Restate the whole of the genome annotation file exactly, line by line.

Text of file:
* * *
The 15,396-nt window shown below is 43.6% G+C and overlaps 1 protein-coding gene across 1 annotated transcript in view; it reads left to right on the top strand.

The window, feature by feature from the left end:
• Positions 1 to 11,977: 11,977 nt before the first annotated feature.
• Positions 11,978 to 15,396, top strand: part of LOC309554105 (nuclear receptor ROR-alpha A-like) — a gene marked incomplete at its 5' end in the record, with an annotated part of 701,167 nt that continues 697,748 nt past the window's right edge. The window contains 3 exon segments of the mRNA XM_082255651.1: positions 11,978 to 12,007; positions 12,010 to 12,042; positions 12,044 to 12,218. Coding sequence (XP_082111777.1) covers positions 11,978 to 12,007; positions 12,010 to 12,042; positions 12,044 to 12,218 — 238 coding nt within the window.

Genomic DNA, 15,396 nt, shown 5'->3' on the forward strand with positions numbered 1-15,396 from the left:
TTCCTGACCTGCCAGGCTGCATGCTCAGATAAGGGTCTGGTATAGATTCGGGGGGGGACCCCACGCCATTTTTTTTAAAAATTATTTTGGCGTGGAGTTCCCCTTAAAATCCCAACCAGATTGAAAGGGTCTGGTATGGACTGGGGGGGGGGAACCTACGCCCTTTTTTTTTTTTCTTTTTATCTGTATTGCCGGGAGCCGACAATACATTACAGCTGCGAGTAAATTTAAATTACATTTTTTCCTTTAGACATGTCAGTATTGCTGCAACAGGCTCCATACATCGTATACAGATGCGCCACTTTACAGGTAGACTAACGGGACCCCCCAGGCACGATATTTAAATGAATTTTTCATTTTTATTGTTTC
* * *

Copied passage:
The 15,396-nt window shown below is 43.6% G+C and overlaps 1 protein-coding gene across 1 annotated transcript in view; it reads left to right on the top strand.

The window, feature by feature from the left end:
• Positions 1 to 11,977: 11,977 nt before the first annotated feature.
• Positions 11,978 to 15,396, top strand: part of LOC309554105 (nuclear receptor ROR-alpha A-like) — a gene marked incomplete at its 5' end in the record, with an annotated part of 701,167 nt that continues 697,748 nt past the window's right edge. The window contains 3 exon segments of the mRNA XM_082255651.1: positions 11,978 to 12,007; positions 12,010 to 12,042; positions 12,044 to 12,218. Coding sequence (XP_082111777.1) covers positions 11,978 to 12,007; positions 12,010 to 12,042; positions 12,044 to 12,218 — 238 coding nt within the window.

Genomic DNA, 15,396 nt, shown 5'->3' on the forward strand with positions numbered 1-15,396 from the left:
TTCCTGACCTGCCAGGCTGCATGCTCAGATAAGGGTCTGGTATAGATTCGGGGGGGGACCCCACGCCATTTTTTTTAAAAATTATTTTGGCGTGGAGTTCCCCTTAAAATCCCAACCAGATTGAAAGGGTCTGGTATGGACTGGGGGGGGGGAACCTACGCCCTTTTTTTTTTTTCTTTTTATCTGTATTGCCGGGAGCCGACAATACATTACAGCTGCGAGTAAATTTAAATTACATTTTTTCCTTTAGACATGTCAGTATTGCTGCAACAGGCTCCATACATCGTATACAGATGCGCCACTTTACAGGTAGACTAACGGGACCCCCCAGGCACGATATTTAAATGAATTTTTCATTTTTATTGTTTC